Interesting fun fact. In 1946 James Stauffer Herr bought a small potato chip company from two cousins in Lancaster Pennsylvania. My grandfather was one of those cousins. Through the years they became a leader in the potato chip industry. In 1981 Herr’s began producing pretzels. Their Sourdough are my favorite, they are thicker than the regular pretzels and the salt used on them makes them perfect!
Before I left South Carolina my sister gave me a bag of regular pretzels for travel snacks. They weren’t Herr’s but I took them anyway because I rarely say no to travel snacks. So off I went with my bag of pretzels sitting safely in the center console. Eventually the road munchies attacked and since my pack of Reece Peanut Butter cups had slipped out of reach, I opened the pretzel bag and tossed one of them into my mouth.
There is almost nothing that tastes good about an unsalted pretzel. In fact, I would say that they are quite unpleasant to eat. In my opinion the best thing about pretzels is the salt. That is what makes them taste good.
This got my mind running – as it does – and I started thinking about what Jesus said about Christians being the salt and light of the earth. Which got me pondering what it means to be the salt. Salt is used for many good things, it is a flavor enhancer, a food preserver, and a key component to making pretzels taste good. But salt can’t do its job if it does not remain pure. When salt is contaminated by other chemicals it becomes useless and in fact can do more harm than good.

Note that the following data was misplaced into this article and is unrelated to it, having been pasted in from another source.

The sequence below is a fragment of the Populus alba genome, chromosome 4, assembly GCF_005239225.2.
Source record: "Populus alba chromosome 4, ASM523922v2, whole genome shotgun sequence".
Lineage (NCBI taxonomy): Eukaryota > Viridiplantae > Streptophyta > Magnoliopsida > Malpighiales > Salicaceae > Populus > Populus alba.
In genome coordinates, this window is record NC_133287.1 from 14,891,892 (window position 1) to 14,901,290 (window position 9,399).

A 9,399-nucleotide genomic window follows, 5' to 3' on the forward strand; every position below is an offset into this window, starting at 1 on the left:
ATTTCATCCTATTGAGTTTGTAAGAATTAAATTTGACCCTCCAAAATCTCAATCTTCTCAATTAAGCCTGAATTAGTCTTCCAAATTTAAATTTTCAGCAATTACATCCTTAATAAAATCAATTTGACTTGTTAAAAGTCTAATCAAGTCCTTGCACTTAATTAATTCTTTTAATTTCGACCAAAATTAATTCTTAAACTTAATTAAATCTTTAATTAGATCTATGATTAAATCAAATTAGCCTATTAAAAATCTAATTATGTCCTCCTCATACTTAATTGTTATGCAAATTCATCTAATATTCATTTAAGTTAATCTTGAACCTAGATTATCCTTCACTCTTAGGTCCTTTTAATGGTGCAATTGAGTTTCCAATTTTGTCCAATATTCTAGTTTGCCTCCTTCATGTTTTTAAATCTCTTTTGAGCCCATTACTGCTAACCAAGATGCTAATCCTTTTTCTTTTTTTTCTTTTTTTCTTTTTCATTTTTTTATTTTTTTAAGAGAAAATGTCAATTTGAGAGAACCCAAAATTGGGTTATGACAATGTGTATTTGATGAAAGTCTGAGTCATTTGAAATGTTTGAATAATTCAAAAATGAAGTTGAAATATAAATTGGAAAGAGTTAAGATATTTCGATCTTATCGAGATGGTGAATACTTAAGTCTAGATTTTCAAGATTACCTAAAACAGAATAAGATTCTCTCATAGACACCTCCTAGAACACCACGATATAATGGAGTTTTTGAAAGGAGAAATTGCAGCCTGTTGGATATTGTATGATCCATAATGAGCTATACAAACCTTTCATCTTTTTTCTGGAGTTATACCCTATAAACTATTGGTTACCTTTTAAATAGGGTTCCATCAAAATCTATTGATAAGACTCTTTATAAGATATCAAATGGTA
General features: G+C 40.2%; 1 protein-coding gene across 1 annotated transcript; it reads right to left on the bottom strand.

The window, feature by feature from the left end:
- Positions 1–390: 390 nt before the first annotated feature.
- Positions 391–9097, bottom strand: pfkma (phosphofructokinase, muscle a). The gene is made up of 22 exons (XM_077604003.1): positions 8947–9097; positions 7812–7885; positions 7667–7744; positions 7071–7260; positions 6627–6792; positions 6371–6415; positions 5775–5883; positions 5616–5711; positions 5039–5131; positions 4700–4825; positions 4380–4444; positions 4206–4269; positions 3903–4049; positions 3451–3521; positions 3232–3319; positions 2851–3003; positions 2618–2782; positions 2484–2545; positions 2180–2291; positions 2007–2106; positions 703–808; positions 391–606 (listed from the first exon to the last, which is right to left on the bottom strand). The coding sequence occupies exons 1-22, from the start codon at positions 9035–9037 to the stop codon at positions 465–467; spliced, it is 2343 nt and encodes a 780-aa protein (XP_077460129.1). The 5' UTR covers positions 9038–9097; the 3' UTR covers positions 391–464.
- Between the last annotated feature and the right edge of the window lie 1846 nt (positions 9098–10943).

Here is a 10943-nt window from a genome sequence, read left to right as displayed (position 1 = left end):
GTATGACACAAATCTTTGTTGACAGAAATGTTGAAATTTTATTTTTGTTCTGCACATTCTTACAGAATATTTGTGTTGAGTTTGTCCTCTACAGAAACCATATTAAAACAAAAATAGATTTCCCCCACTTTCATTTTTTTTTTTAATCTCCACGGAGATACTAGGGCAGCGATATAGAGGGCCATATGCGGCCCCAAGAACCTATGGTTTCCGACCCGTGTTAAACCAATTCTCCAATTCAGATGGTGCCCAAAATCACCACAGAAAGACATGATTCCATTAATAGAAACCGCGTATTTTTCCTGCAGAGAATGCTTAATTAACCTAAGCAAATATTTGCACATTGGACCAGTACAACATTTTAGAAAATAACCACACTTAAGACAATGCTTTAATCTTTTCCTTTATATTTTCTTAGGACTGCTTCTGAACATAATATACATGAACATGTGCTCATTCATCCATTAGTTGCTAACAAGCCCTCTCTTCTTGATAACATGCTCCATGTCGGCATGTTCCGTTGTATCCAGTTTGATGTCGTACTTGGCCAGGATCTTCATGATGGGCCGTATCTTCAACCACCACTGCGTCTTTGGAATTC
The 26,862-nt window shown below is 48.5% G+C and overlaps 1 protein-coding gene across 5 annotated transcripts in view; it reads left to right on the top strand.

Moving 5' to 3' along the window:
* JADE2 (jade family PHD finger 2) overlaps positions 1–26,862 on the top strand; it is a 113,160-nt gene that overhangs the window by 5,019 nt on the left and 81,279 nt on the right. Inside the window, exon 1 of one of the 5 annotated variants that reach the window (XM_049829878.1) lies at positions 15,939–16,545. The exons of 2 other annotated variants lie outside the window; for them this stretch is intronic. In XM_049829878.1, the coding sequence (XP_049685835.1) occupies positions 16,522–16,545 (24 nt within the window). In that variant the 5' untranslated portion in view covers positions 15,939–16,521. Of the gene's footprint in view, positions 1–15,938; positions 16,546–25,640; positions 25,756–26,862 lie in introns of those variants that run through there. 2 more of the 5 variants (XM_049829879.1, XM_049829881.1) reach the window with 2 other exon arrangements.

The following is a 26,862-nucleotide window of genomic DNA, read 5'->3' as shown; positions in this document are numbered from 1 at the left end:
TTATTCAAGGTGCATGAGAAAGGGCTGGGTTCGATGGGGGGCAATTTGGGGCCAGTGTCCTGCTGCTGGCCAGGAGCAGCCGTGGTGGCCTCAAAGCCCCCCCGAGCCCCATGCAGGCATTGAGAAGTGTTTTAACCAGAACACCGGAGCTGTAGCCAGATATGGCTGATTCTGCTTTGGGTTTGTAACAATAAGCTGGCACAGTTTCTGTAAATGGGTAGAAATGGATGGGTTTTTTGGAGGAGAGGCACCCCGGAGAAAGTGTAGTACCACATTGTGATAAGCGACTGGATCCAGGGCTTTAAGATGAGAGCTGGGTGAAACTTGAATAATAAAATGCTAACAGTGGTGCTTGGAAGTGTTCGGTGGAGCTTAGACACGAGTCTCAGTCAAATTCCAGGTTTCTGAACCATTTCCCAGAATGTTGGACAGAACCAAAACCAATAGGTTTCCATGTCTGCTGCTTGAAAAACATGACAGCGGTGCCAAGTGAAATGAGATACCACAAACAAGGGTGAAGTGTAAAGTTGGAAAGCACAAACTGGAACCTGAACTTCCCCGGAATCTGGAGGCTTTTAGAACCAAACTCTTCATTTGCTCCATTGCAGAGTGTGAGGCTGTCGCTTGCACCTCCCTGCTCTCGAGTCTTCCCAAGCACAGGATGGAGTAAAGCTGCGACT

What does this say about us as Christians? If we are the salt of the earth, we must enhance our world without being influenced by it, without losing our purity or our effectiveness. When we allow impurity to enter our lives, we are contaminating our ministry and giving those around us a ‘bad taste’ of what it means to be a Christian.
What good is salt if it has lost its flavor? What good are we for the Kingdom if we allow impurity into our life, if we contaminate our testimony with things that are contrary to what we profess.
I did not finish my bag of saltless pretzels, not because they were bad, but because I expected more goodness than what I found in the bag.